### Theory:

We acquired an elaborated idea of sets, domain, range and other fundamental concepts. Keeping all these in mind, try to answer this question.

If you're answer is

**Should all sets have a relation?**If you're answer is

**No**, you're absolutely correct. Some sets do not have a relation, and those are named empty sets or null sets.Null relation:

When there is no relation between any set elements, that relation is called a null set or an empty set.

Example:

If set \(A\) denotes the states of India and \(B\) denotes the capital of the Indian states.

That is \(A = \{Kerala, Gujarat, Punjab\}\) and \(B = \{Chennai, Mumbai, Kolkata\}\).

We can notice here, the set \(A\) and \(B\) (states and capital) contain no relation \(R\).

Thus \(R\) contain no element. Therefore, a relation which contains no element is called a “Null relation”.

Null relation is denoted by $\varnothing $. Here, \(R =\) $\varnothing $. Similarly, an empty set is represented by \(\{\}\). Here, \(R = \{\}\)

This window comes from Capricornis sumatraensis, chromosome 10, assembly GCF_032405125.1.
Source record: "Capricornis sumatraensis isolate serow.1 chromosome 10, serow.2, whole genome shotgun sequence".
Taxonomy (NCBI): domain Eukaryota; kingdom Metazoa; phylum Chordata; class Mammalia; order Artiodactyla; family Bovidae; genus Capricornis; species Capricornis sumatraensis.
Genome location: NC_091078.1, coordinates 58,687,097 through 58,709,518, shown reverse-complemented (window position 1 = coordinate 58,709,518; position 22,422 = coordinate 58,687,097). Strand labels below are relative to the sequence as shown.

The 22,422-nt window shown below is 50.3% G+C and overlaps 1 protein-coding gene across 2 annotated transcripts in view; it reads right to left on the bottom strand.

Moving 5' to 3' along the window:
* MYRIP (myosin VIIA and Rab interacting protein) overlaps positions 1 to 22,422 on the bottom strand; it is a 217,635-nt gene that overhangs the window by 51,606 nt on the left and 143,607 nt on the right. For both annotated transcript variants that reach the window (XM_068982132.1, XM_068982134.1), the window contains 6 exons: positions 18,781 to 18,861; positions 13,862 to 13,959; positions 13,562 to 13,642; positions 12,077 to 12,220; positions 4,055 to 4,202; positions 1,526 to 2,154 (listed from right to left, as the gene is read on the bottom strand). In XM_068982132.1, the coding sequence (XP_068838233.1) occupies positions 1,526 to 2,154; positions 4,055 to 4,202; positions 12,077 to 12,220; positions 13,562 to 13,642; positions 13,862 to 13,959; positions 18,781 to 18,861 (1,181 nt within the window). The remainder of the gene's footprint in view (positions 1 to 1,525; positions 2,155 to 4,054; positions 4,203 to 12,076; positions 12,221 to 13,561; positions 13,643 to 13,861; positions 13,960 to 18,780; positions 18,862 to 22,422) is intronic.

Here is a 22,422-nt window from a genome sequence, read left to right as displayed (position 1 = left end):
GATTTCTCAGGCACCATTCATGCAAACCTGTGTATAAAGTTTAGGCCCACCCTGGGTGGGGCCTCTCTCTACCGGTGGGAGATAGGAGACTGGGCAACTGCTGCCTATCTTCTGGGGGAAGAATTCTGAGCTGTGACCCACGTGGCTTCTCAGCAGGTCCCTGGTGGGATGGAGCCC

Total number of relations

**Do you know how to find the total number of relations?**Now we will learn how to calculate it.

If the number of elements in the set \(A\) \(= n(A)\) \(= m\) , then the number of elements in the set \(B\) is \(=n (B)\) \(= n\), then the total number of relations that exist from \(A\) to \(B\) is \(2^m\)\(^n\).

Example:

Let the two sets \(A = \{(4, 8, 13\}\) and \(B = \{(15, 11\}\).

Here, \(n (A) = 3\) and \(n (B) = 2\).

**Therefore**,

**total number of relations that exist from**\(A\) to \(B\)

**is**${2}^{3\times 2}={2}^{6}$.

**Now we will practice some exercises based on the concepts we discussed**.